Frederick Schiller Faust (May 29, 1892 – May 12, 1944) was an American author known primarily for his Western stories using the pseudonym Max Brand. He
Banaadir (1,811 words) [view diff] exact match in snippet view article find links to article
adjacent to Mogadishu stretching as far as hundreds of miles. The early modern period which extended the meaning of Benadir to the interior midway towards
Military history of England (1,099 words) [view diff] no match in snippet view article find links to article
The military history of England and Wales deals with the period prior to the creation of the United Kingdom of Great Britain in 1707. For the period after
Cartography (6,924 words) [view diff] case mismatch in snippet view article find links to article
illuminate lettering, heraldic arms, or other decorative elements. The Early Modern Period saw the convergence of cartographical techniques across Eurasia and
Hadrumetum (1,304 words) [view diff] exact match in snippet view article find links to article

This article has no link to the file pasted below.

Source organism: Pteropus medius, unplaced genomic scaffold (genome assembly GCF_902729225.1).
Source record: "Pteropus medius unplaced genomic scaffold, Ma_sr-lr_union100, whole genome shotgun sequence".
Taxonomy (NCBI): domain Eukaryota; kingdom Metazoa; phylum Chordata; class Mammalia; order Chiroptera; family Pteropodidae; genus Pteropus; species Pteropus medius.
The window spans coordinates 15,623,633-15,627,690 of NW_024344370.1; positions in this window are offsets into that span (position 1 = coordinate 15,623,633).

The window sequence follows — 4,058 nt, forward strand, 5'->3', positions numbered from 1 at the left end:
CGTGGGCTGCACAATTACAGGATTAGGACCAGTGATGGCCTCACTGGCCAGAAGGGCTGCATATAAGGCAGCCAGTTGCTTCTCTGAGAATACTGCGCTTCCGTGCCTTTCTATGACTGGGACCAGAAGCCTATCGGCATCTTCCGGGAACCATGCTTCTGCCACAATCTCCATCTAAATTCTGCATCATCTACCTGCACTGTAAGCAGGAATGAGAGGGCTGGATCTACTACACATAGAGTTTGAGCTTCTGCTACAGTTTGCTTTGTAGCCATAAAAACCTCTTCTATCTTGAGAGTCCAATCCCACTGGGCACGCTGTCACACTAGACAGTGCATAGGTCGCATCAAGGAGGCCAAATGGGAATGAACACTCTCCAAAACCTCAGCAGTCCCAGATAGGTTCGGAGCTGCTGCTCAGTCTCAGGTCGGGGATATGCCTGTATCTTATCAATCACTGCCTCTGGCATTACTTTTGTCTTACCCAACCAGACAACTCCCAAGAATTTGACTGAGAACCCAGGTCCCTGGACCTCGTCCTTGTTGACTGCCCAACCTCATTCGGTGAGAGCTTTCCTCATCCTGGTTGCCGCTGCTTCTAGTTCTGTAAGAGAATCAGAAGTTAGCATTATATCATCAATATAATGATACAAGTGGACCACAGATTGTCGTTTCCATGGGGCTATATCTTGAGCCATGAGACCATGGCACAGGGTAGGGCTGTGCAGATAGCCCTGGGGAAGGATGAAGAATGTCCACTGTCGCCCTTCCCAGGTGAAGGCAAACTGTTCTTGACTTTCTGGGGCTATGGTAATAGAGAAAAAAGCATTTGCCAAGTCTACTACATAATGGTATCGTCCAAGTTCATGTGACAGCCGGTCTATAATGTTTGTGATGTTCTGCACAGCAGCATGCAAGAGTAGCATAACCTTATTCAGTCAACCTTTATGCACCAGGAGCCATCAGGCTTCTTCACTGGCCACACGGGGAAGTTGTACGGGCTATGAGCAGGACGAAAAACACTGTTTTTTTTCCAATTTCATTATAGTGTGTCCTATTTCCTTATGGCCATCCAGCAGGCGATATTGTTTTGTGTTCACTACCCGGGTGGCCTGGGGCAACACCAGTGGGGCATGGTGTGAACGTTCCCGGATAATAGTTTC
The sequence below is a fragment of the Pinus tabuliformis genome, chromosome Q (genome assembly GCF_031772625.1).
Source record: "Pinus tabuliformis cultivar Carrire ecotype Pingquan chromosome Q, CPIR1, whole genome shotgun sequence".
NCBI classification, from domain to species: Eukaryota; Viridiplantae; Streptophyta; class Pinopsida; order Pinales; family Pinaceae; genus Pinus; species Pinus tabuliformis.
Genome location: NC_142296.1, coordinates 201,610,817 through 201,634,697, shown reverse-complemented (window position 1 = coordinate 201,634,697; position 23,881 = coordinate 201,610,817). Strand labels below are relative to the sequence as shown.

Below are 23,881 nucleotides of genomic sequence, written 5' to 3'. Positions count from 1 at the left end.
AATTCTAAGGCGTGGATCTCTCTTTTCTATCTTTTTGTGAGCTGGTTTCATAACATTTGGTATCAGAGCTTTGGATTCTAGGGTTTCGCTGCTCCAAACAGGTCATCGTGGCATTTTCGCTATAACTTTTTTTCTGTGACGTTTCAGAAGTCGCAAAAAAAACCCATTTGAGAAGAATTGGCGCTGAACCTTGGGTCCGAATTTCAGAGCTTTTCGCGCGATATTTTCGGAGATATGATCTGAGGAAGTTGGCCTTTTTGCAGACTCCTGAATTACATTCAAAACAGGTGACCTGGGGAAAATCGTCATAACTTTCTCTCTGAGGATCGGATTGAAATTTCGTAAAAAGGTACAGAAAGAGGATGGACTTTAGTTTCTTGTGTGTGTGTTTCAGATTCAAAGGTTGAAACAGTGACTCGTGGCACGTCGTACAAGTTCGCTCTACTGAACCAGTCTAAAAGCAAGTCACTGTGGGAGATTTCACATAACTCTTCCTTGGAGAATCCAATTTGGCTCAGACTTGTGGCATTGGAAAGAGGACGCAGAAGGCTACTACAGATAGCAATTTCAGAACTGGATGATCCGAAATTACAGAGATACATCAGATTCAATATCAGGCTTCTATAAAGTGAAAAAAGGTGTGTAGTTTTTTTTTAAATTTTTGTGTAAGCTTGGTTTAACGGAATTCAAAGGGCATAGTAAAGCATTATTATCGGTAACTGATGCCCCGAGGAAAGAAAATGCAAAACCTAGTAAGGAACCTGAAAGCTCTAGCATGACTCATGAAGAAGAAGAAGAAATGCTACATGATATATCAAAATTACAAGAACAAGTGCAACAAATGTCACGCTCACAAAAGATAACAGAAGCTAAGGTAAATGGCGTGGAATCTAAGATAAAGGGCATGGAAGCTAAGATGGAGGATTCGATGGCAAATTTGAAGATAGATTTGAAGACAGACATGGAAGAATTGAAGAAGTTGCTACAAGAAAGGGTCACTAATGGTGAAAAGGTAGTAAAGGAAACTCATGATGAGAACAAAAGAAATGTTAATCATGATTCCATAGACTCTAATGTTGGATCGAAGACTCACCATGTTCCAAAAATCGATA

Vandal, Byzantine, and Umayyad conquerors left it ruined. In the early modern period, it was the village of Hammeim, now part of Sousse, Tunisia. The
Vale Castle, Guernsey (1,263 words) [view diff] no match in snippet view article find links to article
Vale Castle, is a protected building located in the Vale, Guernsey. The original name was "Le Chateau St Michel", later it became "Chateau de Val" or "Chateau
Pułtusk (1,703 words) [view diff] no match in snippet view article find links to article
Pułtusk (pronounced Poow-toosk [ˈpuu̯tusk]) is a town in Poland by the river Narew, 70 kilometres (43 miles) north of Warsaw. It is located in the Masovian
Vermeer's Hat (1,944 words) [view diff] no match in snippet view article find links to article